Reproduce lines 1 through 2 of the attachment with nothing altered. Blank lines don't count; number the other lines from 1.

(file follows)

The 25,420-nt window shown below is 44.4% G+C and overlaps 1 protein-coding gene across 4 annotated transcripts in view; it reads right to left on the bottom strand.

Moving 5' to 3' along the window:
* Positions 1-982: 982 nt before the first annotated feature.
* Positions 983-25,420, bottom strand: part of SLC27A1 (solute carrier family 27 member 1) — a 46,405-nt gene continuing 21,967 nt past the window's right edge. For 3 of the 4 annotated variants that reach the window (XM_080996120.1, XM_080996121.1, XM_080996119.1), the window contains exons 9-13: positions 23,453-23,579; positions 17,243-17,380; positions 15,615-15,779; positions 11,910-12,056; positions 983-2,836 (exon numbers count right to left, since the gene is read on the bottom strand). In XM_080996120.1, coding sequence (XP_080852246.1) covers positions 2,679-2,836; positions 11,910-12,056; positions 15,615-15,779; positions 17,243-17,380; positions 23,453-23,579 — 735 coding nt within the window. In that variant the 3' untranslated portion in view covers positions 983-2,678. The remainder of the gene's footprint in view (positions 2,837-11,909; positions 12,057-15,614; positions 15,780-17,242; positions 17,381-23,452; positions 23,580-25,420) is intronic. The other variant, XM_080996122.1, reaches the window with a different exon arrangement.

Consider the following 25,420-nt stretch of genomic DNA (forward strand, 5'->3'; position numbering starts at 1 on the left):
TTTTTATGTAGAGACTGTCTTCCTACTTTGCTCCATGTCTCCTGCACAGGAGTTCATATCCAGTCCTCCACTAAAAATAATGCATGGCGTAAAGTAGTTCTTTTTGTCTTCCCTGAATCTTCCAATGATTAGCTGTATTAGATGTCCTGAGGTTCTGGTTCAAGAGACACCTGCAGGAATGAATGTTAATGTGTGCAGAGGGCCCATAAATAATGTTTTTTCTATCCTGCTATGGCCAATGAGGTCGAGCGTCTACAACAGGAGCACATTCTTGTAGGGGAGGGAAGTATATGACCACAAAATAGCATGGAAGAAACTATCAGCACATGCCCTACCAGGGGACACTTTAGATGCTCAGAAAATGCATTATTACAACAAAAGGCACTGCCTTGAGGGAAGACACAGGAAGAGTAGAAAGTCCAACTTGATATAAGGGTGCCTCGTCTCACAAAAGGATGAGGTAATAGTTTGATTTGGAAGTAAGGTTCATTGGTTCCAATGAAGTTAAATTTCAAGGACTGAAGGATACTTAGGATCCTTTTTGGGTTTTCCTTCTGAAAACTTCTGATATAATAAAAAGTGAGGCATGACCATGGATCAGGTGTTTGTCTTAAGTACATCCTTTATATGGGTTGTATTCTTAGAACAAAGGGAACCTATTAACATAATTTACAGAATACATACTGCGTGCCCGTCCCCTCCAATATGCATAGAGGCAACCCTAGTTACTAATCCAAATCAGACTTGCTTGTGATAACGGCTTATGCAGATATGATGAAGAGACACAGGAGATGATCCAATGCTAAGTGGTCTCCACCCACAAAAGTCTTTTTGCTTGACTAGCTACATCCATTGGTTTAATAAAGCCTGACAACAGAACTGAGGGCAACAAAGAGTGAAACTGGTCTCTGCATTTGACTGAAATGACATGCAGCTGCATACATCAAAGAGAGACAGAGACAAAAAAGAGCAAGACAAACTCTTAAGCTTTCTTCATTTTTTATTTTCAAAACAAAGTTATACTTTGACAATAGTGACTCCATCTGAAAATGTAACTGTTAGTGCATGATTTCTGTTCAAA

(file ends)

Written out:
The 25,420-nt window shown below is 44.4% G+C and overlaps 1 protein-coding gene across 4 annotated transcripts in view; it reads right to left on the bottom strand.

Moving 5' to 3' along the window: